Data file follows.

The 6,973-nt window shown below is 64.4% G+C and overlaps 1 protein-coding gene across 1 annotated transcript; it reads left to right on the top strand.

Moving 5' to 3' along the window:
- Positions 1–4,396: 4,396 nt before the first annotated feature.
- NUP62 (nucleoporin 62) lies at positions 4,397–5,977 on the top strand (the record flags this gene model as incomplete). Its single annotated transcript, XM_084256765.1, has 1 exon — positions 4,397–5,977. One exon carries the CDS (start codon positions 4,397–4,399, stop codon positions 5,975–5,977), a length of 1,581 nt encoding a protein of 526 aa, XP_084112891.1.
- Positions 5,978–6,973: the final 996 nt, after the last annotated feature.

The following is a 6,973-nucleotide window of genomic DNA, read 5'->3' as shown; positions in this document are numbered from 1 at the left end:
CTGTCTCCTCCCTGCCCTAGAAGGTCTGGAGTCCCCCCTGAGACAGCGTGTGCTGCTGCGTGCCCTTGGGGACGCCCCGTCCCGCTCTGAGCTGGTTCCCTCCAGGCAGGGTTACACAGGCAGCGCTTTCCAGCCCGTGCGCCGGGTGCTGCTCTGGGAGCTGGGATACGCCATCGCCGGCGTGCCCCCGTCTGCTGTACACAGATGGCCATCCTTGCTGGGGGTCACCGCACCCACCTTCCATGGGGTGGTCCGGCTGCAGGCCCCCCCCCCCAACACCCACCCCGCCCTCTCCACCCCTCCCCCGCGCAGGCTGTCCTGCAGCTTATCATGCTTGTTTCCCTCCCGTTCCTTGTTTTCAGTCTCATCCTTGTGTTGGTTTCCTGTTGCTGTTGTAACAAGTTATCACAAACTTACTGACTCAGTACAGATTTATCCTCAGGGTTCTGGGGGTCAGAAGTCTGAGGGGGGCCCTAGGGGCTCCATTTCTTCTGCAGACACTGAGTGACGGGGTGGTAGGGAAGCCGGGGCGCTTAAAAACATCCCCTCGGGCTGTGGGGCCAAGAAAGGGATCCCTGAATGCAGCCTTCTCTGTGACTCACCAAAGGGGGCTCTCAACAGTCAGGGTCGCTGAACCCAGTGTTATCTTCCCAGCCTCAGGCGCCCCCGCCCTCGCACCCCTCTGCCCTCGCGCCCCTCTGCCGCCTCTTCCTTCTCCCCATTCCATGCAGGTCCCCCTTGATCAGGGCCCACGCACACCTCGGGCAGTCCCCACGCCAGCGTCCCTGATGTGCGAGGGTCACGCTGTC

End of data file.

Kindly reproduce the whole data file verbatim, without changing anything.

The 6,973-nt window shown below is 64.4% G+C and overlaps 1 protein-coding gene across 1 annotated transcript; it reads left to right on the top strand.

Moving 5' to 3' along the window:
- Positions 1–4,396: 4,396 nt before the first annotated feature.
- NUP62 (nucleoporin 62) lies at positions 4,397–5,977 on the top strand (the record flags this gene model as incomplete). Its single annotated transcript, XM_084256765.1, has 1 exon — positions 4,397–5,977. One exon carries the CDS (start codon positions 4,397–4,399, stop codon positions 5,975–5,977), a length of 1,581 nt encoding a protein of 526 aa, XP_084112891.1.
- Positions 5,978–6,973: the final 996 nt, after the last annotated feature.

The following is a 6,973-nucleotide window of genomic DNA, read 5'->3' as shown; positions in this document are numbered from 1 at the left end:
CTGTCTCCTCCCTGCCCTAGAAGGTCTGGAGTCCCCCCTGAGACAGCGTGTGCTGCTGCGTGCCCTTGGGGACGCCCCGTCCCGCTCTGAGCTGGTTCCCTCCAGGCAGGGTTACACAGGCAGCGCTTTCCAGCCCGTGCGCCGGGTGCTGCTCTGGGAGCTGGGATACGCCATCGCCGGCGTGCCCCCGTCTGCTGTACACAGATGGCCATCCTTGCTGGGGGTCACCGCACCCACCTTCCATGGGGTGGTCCGGCTGCAGGCCCCCCCCCCCAACACCCACCCCGCCCTCTCCACCCCTCCCCCGCGCAGGCTGTCCTGCAGCTTATCATGCTTGTTTCCCTCCCGTTCCTTGTTTTCAGTCTCATCCTTGTGTTGGTTTCCTGTTGCTGTTGTAACAAGTTATCACAAACTTACTGACTCAGTACAGATTTATCCTCAGGGTTCTGGGGGTCAGAAGTCTGAGGGGGGCCCTAGGGGCTCCATTTCTTCTGCAGACACTGAGTGACGGGGTGGTAGGGAAGCCGGGGCGCTTAAAAACATCCCCTCGGGCTGTGGGGCCAAGAAAGGGATCCCTGAATGCAGCCTTCTCTGTGACTCACCAAAGGGGGCTCTCAACAGTCAGGGTCGCTGAACCCAGTGTTATCTTCCCAGCCTCAGGCGCCCCCGCCCTCGCACCCCTCTGCCCTCGCGCCCCTCTGCCGCCTCTTCCTTCTCCCCATTCCATGCAGGTCCCCCTTGATCAGGGCCCACGCACACCTCGGGCAGTCCCCACGCCAGCGTCCCTGATGTGCGAGGGTCACGCTGTC